Supply Chain focuses on cost reduction, continuous improvement of processes, outsourced support functions and responsiveness and is product/service-centered - a linear model with integrated processes units : the SCOR Model Based on a linear approach of the Supply Chain, that model focuses more on management processes rather than Supply Chain structure and members. Specifically, the Supply Chain Council (2005) proposed a reference model for benchmarking supply chain processes and designing IT solutions for Supply Chain Management. This model distinguishes several processes: Plan, Source, Make, Deliver, and Return (see Figure 2). Through the interaction of these five processes in a firm, supplier, suppliers supplier, customer, and customers customer, the Supply Chain members can communicate effectively.

Figure 2: The SCOR Model (Supply Chain Council, 2005) Process Plan Source Make Deliver Return Description Processes that balance aggregate demand and supply to develop a course of action which best meets sourcing, production and delivery requirements. Processes that procure goods and services to meet planned or actual demand. Processes that transform product to a finished state. Processes that provide finished goods and services, typically including order, transportation and distribution management. Processes associated to return or receive returned products. Table 1: Description of the SCOR Model processes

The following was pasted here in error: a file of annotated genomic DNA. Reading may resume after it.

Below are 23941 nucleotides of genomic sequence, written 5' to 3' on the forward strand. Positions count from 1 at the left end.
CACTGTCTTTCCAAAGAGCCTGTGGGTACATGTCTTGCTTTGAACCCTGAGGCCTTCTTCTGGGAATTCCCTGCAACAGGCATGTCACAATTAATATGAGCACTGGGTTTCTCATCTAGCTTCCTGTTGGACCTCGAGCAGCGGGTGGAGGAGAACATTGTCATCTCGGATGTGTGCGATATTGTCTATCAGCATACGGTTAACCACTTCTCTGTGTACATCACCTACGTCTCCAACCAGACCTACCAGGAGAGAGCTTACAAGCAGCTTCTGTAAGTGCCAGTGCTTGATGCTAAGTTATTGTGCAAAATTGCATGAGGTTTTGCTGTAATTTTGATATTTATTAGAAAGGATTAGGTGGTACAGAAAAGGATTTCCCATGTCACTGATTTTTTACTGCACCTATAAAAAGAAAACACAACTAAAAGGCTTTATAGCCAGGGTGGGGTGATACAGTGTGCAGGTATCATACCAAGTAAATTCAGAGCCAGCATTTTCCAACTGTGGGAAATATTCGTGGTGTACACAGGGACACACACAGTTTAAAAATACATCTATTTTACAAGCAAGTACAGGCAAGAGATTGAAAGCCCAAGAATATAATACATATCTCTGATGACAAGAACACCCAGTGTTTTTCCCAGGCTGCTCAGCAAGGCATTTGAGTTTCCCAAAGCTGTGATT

- a network approach (Lambert et al, 1998) As the concept of Supply Chain Management evolved, the term Network came into use. It was developed in response to the fact that firms were generally part of a number of supply chains and had several customers and alternative suppliers. Attributes of network structure include the centrality of an actors position (Brass and Burkhardt, 1993; Ibarra, 1995), the extent of network closure (Coleman, 1990) and the degree


of disconnectedness (as a structural whole) between contacts (Burt, 1992). These factors all contribute to network integration. Lambert et al. (1998) physically divided the supply network structure into an upstream supply network including tier 1 to initial suppliers and a downstream supply network including tier 1 to the end-consumers. This perspective views a focal firms whole supply network by comparing performance in its multiple supply chains in order to identify potential competitive problems and opportunities as well as to identify overall process improvements through supply chain thinking. This perspective views the focal company and members of the network in static positions and thus aligns well with Porters (1985) Value Chain proposal that understanding a firms position in respect of its relationship with its supplier, channel, and buyer value chains is a crucial step in determining the appropriate direction of the many trade-off decisions it faces. Thus, the concept of Lean Supply Chain evolved towards the one of an Adaptive Supply Chain.